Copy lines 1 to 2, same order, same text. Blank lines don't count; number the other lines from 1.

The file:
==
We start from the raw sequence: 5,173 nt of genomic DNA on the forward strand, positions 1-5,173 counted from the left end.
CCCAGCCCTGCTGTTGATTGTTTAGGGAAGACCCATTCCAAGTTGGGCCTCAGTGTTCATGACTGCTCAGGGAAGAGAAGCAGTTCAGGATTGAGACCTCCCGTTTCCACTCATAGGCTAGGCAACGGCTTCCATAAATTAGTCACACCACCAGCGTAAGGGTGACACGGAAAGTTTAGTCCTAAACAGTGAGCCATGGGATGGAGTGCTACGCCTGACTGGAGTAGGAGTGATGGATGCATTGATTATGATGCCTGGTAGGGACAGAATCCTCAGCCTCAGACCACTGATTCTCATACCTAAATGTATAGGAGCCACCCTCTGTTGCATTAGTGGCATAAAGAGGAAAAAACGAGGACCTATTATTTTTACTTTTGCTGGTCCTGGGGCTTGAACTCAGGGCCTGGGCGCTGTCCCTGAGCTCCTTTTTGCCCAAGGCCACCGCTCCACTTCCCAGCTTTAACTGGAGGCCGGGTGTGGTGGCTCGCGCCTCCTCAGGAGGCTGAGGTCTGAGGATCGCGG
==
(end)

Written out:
We start from the raw sequence: 5,173 nt of genomic DNA on the forward strand, positions 1-5,173 counted from the left end.
CCCAGCCCTGCTGTTGATTGTTTAGGGAAGACCCATTCCAAGTTGGGCCTCAGTGTTCATGACTGCTCAGGGAAGAGAAGCAGTTCAGGATTGAGACCTCCCGTTTCCACTCATAGGCTAGGCAACGGCTTCCATAAATTAGTCACACCACCAGCGTAAGGGTGACACGGAAAGTTTAGTCCTAAACAGTGAGCCATGGGATGGAGTGCTACGCCTGACTGGAGTAGGAGTGATGGATGCATTGATTATGATGCCTGGTAGGGACAGAATCCTCAGCCTCAGACCACTGATTCTCATACCTAAATGTATAGGAGCCACCCTCTGTTGCATTAGTGGCATAAAGAGGAAAAAACGAGGACCTATTATTTTTACTTTTGCTGGTCCTGGGGCTTGAACTCAGGGCCTGGGCGCTGTCCCTGAGCTCCTTTTTGCCCAAGGCCACCGCTCCACTTCCCAGCTTTAACTGGAGGCCGGGTGTGGTGGCTCGCGCCTCCTCAGGAGGCTGAGGTCTGAGGATCGCGG